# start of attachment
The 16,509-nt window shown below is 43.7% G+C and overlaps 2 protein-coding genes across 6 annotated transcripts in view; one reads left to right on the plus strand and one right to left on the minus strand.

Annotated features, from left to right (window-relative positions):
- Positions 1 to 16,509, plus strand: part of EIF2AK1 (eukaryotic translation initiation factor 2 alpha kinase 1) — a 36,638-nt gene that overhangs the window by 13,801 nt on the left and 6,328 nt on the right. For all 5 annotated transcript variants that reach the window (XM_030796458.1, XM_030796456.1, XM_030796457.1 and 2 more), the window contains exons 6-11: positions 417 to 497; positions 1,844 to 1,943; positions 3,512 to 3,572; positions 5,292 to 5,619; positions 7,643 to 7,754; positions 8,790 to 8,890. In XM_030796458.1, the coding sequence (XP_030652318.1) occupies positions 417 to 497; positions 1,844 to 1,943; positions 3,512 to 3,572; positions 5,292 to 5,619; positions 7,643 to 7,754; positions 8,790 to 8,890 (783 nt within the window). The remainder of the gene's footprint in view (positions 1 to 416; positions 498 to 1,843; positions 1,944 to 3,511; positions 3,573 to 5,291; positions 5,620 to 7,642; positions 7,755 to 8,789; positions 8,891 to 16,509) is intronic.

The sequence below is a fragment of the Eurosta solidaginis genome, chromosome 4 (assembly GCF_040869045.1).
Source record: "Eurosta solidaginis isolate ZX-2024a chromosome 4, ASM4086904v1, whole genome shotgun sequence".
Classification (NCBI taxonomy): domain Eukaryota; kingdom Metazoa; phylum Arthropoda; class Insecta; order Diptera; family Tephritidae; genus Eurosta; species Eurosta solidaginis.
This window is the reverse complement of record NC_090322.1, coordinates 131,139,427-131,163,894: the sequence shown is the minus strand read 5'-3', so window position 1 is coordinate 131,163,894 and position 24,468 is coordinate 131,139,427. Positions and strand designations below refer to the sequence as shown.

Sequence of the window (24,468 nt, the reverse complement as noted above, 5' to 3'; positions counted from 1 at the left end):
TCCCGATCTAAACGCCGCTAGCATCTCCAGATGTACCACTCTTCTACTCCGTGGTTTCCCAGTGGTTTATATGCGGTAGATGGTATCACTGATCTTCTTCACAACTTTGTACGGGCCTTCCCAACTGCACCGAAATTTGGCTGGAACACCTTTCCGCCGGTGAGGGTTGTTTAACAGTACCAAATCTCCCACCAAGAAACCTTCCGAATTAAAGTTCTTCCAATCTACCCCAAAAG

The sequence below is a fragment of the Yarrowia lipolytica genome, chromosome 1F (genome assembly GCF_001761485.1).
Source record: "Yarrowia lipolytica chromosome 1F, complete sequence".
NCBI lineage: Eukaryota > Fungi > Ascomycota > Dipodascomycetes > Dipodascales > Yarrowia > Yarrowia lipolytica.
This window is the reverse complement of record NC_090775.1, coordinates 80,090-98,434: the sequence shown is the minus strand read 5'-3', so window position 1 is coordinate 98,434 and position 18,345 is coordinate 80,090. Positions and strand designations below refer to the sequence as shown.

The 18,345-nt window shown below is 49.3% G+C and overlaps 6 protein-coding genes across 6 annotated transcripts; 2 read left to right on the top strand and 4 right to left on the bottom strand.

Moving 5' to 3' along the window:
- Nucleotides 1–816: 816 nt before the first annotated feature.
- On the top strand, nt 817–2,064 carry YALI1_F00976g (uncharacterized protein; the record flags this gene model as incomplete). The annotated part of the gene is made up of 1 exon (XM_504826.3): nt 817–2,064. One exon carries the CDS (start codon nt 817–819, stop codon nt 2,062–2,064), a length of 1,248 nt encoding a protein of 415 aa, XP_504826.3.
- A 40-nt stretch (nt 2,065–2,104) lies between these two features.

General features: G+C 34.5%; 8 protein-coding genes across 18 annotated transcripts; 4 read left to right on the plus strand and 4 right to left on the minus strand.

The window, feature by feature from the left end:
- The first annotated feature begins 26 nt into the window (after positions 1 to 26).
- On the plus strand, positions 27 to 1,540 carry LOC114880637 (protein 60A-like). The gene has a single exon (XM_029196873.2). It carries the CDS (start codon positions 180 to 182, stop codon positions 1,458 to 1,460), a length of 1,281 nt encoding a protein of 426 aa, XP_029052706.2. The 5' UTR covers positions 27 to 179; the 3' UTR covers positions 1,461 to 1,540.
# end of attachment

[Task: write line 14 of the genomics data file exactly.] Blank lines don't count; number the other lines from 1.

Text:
The 18,345-nt window shown below is 49.3% G+C and overlaps 6 protein-coding genes across 6 annotated transcripts; 2 read left to right on the top strand and 4 right to left on the bottom strand.